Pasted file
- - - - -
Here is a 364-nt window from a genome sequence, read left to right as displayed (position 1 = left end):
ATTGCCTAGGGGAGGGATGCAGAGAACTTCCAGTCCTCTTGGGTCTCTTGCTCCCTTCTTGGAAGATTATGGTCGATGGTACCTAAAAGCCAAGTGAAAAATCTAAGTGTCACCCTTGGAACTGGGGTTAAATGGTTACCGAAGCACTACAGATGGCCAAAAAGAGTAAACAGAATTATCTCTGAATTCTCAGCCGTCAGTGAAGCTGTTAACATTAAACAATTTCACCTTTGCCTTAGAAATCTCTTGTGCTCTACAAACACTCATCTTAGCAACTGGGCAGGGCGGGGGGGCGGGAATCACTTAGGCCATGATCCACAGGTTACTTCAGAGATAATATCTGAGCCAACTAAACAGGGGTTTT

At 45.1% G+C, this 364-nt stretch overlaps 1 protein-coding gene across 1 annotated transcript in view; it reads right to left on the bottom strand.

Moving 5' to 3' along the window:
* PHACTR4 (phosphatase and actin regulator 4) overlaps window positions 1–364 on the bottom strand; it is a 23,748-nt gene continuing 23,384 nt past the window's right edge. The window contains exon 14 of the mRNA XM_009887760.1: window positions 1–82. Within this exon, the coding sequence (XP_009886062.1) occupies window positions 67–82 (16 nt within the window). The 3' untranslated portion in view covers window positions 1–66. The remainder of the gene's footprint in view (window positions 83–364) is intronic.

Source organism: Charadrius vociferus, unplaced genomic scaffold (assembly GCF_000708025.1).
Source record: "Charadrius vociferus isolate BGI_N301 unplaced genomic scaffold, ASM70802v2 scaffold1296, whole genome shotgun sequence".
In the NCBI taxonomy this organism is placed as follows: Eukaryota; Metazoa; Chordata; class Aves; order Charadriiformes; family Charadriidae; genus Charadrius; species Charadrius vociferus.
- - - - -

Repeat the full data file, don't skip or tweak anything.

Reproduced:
Here is a 364-nt window from a genome sequence, read left to right as displayed (position 1 = left end):
ATTGCCTAGGGGAGGGATGCAGAGAACTTCCAGTCCTCTTGGGTCTCTTGCTCCCTTCTTGGAAGATTATGGTCGATGGTACCTAAAAGCCAAGTGAAAAATCTAAGTGTCACCCTTGGAACTGGGGTTAAATGGTTACCGAAGCACTACAGATGGCCAAAAAGAGTAAACAGAATTATCTCTGAATTCTCAGCCGTCAGTGAAGCTGTTAACATTAAACAATTTCACCTTTGCCTTAGAAATCTCTTGTGCTCTACAAACACTCATCTTAGCAACTGGGCAGGGCGGGGGGGCGGGAATCACTTAGGCCATGATCCACAGGTTACTTCAGAGATAATATCTGAGCCAACTAAACAGGGGTTTT

At 45.1% G+C, this 364-nt stretch overlaps 1 protein-coding gene across 1 annotated transcript in view; it reads right to left on the bottom strand.

Moving 5' to 3' along the window:
* PHACTR4 (phosphatase and actin regulator 4) overlaps window positions 1–364 on the bottom strand; it is a 23,748-nt gene continuing 23,384 nt past the window's right edge. The window contains exon 14 of the mRNA XM_009887760.1: window positions 1–82. Within this exon, the coding sequence (XP_009886062.1) occupies window positions 67–82 (16 nt within the window). The 3' untranslated portion in view covers window positions 1–66. The remainder of the gene's footprint in view (window positions 83–364) is intronic.

Source organism: Charadrius vociferus, unplaced genomic scaffold (assembly GCF_000708025.1).
Source record: "Charadrius vociferus isolate BGI_N301 unplaced genomic scaffold, ASM70802v2 scaffold1296, whole genome shotgun sequence".
In the NCBI taxonomy this organism is placed as follows: Eukaryota; Metazoa; Chordata; class Aves; order Charadriiformes; family Charadriidae; genus Charadrius; species Charadrius vociferus.